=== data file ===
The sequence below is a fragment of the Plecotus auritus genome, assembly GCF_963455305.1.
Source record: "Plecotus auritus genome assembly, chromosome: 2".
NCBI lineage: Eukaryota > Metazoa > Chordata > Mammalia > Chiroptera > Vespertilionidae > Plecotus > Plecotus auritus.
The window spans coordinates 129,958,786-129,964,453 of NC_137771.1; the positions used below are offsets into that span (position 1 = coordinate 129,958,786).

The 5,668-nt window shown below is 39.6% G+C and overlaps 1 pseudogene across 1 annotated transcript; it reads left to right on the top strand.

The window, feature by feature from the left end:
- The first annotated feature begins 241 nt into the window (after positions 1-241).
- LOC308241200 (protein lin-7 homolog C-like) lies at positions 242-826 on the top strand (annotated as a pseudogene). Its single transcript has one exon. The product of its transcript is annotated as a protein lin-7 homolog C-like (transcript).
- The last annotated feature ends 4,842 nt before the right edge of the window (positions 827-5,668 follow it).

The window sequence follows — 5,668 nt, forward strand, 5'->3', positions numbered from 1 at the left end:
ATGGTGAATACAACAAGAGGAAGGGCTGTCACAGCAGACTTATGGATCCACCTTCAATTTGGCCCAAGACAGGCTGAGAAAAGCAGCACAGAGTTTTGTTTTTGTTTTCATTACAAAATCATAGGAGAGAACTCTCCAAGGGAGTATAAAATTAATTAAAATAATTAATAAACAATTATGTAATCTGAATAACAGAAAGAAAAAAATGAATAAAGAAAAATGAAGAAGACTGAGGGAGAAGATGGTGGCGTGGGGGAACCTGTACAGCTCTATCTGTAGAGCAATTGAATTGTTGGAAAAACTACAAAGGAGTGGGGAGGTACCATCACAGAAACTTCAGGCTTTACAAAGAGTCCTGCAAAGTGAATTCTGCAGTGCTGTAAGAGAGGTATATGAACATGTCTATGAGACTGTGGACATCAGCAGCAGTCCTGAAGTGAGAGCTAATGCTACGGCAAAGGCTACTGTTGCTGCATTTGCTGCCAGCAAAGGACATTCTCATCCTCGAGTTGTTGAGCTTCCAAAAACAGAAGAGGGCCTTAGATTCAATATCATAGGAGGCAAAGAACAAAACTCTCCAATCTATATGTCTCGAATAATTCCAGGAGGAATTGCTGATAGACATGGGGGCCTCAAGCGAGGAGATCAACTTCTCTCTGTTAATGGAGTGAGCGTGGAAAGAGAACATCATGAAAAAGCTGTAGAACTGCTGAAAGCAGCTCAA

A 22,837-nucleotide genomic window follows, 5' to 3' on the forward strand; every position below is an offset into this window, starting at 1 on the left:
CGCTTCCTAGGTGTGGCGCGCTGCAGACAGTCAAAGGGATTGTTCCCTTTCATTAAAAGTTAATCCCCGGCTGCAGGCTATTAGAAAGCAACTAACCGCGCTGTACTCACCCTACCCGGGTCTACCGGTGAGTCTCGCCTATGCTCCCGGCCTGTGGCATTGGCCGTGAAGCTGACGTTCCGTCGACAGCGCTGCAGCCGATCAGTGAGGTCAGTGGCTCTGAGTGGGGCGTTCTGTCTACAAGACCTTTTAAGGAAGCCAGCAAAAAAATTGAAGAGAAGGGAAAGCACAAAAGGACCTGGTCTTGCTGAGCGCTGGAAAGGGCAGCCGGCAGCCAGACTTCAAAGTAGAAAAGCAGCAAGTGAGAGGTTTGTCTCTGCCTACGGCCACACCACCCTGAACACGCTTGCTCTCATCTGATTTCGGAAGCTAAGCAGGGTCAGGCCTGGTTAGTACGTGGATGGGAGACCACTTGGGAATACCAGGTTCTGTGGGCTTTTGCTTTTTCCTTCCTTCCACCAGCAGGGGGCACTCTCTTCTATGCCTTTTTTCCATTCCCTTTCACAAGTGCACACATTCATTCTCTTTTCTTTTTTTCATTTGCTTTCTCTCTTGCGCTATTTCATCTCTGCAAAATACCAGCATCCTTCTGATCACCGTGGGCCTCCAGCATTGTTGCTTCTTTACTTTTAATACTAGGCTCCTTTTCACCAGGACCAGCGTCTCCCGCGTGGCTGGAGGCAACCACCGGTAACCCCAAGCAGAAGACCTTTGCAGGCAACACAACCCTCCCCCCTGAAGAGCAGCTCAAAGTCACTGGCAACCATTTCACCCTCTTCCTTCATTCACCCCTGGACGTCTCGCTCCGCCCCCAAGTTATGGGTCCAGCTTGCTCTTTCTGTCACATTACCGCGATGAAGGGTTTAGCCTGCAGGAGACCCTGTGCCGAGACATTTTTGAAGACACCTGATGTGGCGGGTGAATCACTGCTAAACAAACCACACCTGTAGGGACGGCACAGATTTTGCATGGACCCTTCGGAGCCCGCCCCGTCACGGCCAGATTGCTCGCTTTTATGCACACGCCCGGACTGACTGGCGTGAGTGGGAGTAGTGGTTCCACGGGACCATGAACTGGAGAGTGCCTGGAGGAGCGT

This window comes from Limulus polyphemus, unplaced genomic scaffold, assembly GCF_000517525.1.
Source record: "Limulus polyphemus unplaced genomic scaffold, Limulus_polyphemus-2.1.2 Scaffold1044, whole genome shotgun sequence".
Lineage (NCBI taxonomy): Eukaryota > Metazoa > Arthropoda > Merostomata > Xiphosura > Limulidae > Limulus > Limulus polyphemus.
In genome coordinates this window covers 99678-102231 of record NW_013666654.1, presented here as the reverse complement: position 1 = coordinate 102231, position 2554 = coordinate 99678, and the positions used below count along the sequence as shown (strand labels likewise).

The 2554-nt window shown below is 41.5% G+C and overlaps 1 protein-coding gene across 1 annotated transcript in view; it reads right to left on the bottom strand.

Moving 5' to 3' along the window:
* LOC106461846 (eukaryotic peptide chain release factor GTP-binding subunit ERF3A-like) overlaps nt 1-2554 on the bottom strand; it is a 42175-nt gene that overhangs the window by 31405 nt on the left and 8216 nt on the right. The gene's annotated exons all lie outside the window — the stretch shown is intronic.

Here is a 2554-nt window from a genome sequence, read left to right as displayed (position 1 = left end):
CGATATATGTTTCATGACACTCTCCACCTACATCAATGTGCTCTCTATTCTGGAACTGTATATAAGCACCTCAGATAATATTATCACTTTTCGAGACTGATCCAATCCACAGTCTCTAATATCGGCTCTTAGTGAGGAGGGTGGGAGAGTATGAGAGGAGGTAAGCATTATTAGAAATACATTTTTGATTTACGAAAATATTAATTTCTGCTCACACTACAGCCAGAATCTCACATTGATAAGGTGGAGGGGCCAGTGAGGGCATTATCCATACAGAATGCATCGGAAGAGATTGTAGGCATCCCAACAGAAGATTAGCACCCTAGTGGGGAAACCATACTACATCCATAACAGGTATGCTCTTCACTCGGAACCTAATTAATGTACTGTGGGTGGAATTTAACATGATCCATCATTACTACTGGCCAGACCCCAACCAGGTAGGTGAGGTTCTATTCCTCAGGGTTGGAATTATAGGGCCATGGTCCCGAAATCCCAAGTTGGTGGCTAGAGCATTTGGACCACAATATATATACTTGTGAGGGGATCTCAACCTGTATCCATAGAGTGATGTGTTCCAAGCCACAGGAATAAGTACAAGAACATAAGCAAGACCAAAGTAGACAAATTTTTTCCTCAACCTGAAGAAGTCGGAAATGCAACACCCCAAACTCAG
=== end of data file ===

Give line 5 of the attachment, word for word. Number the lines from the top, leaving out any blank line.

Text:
The 5,668-nt window shown below is 39.6% G+C and overlaps 1 pseudogene across 1 annotated transcript; it reads left to right on the top strand.